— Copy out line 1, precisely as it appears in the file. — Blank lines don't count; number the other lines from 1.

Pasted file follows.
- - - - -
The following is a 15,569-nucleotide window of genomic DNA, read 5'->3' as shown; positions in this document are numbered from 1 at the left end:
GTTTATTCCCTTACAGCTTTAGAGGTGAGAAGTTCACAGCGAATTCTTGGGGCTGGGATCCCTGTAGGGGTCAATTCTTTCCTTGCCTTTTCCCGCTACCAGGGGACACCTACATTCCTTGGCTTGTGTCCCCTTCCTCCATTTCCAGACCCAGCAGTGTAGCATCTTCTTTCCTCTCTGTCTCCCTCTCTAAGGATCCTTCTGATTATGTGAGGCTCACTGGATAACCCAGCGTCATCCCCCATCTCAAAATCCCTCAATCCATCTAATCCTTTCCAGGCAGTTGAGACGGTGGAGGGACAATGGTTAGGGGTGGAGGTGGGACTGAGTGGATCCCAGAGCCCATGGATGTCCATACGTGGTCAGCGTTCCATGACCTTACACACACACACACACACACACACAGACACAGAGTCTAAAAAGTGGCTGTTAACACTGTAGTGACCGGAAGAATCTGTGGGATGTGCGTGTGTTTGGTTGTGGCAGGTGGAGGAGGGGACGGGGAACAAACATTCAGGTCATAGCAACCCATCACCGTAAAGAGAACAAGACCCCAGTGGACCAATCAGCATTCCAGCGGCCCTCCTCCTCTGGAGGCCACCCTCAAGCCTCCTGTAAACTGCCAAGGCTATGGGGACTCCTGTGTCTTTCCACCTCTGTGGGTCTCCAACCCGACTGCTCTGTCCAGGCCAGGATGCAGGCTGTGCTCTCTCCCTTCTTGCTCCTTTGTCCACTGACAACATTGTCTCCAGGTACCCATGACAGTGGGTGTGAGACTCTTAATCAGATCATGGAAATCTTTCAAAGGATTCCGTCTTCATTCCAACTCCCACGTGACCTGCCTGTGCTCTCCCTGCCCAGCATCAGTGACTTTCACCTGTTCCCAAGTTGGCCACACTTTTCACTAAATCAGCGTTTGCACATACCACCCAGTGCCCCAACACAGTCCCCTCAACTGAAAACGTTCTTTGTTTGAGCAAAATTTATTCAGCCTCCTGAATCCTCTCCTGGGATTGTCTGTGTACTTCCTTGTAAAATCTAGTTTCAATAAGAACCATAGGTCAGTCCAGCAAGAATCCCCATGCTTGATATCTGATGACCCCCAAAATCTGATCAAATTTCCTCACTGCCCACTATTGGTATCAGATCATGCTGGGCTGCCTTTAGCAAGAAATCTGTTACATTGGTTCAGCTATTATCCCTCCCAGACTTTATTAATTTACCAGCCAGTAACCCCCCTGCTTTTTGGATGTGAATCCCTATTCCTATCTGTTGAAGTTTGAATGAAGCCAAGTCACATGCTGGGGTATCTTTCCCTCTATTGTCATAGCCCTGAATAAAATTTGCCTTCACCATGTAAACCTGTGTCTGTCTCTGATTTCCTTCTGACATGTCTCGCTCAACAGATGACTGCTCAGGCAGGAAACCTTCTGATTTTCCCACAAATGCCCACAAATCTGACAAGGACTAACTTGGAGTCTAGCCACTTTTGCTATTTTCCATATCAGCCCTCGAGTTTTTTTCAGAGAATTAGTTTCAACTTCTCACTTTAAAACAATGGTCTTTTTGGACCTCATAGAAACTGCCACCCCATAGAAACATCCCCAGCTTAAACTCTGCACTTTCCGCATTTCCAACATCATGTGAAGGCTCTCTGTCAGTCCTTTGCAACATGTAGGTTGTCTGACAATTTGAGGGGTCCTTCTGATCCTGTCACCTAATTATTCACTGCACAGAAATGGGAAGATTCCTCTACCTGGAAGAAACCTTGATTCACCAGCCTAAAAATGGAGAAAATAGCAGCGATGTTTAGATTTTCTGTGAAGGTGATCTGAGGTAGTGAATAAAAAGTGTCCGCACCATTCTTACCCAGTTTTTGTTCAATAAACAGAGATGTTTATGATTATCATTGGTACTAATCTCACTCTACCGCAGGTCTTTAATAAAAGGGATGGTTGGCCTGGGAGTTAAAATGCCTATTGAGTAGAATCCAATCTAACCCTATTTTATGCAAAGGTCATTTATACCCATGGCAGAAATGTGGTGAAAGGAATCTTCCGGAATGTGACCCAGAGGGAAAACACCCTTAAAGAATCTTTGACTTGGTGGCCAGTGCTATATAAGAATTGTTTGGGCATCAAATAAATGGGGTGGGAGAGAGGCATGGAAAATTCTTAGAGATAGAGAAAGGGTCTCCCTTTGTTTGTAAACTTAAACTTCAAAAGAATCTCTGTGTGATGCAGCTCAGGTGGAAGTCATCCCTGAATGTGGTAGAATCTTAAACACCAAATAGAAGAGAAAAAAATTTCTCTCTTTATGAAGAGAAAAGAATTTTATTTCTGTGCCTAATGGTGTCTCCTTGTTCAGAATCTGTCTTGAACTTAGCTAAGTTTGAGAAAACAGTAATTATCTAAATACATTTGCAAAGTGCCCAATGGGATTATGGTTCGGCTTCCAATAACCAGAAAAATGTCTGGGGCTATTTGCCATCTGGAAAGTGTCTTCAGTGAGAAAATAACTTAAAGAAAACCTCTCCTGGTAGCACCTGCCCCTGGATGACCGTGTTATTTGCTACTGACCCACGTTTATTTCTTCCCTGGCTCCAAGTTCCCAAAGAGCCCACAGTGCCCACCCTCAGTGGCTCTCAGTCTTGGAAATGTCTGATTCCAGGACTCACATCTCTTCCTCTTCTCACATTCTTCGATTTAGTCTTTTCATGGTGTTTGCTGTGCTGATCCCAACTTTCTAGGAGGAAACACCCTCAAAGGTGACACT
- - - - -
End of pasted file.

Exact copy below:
The following is a 15,569-nucleotide window of genomic DNA, read 5'->3' as shown; positions in this document are numbered from 1 at the left end: